After Debt Ceiling Negotiations Collapse, Congress Turns to Opposing Senate and House PlansImage Banner

After Debt Ceiling Negotiations Collapse, Congress Turns to Opposing Senate and House Plans

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After Debt Ceiling Negotiations Collapse, Congress Turns to Opposing Senate and House Plans

July 25, 2011

After dueling press conferences Friday night, President Obama and House Speaker Boehner (R-OH) announced the breakdown of negotiations to increase the debt limit tied to plans to cut spending. The President called Senate and House leadership to the table to resume negotiations on Saturday. Amidst a continued record–level heat wave, Congressional leaders and the White House failed to reach accord on a big budget plan. By Sunday, Senate Majority Leader Reid (D-NV) and Boehner announced that each were working on separate plans that could meet the August 2nd deadline before the U.S. would begin defaulting on its debt obligations. Reid is working on a plan that would raise the debt limit by $2.4 trillion through 2012. The $2.7 trillion plan in spending cuts is designed to gain Democratic and Republican support by not including any entitlement cuts (e.g., Medicaid and Medicare) nor tax increases. The Boehner backup plan appears to contain a two step process beginning with $1 trillion in cuts connected to a six-month short-term increase in the debt ceiling, followed by a second future ceiling with more spending cuts and entitlement and tax reforms guided by a legislative commission. Congress is likely to spend the week on these dueling proposals as the clock ticks toward the August 2nd deadline.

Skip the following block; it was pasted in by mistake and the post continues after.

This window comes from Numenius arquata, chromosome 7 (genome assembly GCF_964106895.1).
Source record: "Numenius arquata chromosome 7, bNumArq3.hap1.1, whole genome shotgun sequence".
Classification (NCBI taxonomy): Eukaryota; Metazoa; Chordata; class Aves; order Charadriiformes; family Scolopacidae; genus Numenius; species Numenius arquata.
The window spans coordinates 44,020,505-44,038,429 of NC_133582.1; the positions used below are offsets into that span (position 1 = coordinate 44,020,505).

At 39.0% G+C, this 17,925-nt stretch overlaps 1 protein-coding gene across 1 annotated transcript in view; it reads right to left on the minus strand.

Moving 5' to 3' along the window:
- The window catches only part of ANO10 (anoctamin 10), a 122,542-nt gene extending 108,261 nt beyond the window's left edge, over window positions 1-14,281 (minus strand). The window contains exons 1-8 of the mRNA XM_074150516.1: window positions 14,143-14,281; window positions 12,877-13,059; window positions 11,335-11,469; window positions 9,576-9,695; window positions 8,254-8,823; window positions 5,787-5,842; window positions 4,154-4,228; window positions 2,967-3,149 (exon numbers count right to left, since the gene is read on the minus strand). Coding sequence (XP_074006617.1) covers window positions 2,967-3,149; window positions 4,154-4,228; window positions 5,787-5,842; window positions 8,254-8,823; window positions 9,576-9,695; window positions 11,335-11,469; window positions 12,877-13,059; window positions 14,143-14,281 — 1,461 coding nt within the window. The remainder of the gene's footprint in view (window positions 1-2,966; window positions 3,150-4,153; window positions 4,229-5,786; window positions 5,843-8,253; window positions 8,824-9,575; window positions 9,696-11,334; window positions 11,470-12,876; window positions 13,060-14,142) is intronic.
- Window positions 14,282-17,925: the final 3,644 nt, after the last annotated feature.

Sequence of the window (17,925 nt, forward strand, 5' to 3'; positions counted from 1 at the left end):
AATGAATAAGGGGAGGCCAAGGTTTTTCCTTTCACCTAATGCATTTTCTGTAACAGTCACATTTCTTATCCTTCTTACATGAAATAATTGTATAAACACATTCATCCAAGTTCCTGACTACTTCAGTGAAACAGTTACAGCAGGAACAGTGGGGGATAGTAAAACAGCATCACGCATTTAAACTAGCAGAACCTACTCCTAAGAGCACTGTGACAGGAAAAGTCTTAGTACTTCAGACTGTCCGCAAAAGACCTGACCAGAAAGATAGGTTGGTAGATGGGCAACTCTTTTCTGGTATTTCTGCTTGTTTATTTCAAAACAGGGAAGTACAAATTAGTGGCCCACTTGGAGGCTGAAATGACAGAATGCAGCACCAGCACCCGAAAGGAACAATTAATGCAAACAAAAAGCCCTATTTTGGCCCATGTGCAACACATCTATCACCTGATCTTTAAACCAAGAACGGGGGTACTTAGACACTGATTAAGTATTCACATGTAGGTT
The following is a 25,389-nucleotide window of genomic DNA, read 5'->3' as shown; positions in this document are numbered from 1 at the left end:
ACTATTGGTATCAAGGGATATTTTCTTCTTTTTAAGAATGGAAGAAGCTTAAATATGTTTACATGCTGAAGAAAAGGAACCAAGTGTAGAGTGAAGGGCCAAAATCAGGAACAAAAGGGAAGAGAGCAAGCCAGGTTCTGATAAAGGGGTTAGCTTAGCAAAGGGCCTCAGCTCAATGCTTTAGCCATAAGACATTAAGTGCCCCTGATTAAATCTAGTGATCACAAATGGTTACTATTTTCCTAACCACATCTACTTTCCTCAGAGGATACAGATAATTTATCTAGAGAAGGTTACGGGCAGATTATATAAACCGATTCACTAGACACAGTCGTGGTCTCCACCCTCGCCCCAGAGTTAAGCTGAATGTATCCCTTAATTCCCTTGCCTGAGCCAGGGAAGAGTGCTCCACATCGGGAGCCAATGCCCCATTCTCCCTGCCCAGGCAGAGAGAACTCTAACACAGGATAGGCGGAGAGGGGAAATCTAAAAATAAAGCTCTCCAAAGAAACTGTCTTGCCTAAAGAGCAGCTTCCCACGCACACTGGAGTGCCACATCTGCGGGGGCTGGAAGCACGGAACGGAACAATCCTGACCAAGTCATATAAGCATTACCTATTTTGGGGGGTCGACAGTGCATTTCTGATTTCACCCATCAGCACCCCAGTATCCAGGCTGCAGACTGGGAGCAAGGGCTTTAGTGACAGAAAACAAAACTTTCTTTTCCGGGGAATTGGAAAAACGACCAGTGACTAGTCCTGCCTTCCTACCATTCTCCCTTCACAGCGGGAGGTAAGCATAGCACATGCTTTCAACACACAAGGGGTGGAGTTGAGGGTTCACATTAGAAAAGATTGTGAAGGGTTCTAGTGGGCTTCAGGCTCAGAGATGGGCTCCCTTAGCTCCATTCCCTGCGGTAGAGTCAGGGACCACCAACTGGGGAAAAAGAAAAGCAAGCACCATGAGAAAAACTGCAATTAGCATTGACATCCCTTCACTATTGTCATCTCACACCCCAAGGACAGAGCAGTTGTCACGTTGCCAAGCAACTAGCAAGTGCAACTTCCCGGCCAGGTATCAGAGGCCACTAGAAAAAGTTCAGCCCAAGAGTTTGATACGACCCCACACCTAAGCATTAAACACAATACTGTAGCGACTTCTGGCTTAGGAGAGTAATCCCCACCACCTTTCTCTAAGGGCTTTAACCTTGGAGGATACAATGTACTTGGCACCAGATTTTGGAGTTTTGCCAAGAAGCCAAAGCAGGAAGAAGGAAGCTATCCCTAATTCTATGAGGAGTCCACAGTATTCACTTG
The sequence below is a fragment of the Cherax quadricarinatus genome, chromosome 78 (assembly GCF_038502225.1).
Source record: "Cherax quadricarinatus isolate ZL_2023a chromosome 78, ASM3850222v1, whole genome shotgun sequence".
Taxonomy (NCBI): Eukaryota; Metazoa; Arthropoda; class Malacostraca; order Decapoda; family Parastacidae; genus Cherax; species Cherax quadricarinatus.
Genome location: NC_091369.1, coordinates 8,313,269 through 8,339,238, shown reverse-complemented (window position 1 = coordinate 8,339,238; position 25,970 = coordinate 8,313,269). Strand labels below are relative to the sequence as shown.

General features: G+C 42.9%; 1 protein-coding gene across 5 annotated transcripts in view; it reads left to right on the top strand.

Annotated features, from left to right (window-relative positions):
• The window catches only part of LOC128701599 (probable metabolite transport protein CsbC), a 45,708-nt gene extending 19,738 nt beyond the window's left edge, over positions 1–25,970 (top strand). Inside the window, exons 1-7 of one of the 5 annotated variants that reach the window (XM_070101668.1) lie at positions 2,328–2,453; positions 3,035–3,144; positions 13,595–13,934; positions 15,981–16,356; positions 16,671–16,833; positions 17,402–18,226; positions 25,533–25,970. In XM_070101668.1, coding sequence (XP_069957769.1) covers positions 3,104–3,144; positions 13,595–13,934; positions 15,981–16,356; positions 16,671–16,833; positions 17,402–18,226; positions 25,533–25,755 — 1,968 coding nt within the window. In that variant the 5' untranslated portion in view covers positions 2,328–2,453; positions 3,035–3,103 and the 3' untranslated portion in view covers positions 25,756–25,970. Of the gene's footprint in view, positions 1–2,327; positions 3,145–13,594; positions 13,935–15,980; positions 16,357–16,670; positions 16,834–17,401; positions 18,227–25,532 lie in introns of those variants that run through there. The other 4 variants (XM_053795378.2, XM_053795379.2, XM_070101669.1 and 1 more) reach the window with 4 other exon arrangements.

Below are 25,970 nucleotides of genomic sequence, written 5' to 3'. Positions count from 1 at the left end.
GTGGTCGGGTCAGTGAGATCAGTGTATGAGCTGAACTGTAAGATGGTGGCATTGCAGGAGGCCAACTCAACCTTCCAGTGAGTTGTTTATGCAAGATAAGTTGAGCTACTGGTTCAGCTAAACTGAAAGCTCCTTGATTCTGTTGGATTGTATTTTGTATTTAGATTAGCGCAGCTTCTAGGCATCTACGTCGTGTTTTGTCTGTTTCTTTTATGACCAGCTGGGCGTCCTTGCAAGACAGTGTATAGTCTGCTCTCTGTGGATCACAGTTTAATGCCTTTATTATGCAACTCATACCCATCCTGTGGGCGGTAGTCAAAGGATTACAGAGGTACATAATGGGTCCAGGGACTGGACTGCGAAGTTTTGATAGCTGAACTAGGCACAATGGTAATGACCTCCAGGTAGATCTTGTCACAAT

Congress is likely to spend the week on these dueling proposals as the clock ticks toward the August 2nd deadline. ANCOR urges its members to continue contacting their Congressional delegation and the White House with their Medicaid message. Use ANCOR's Action Alert to contact members of Congress and the White House.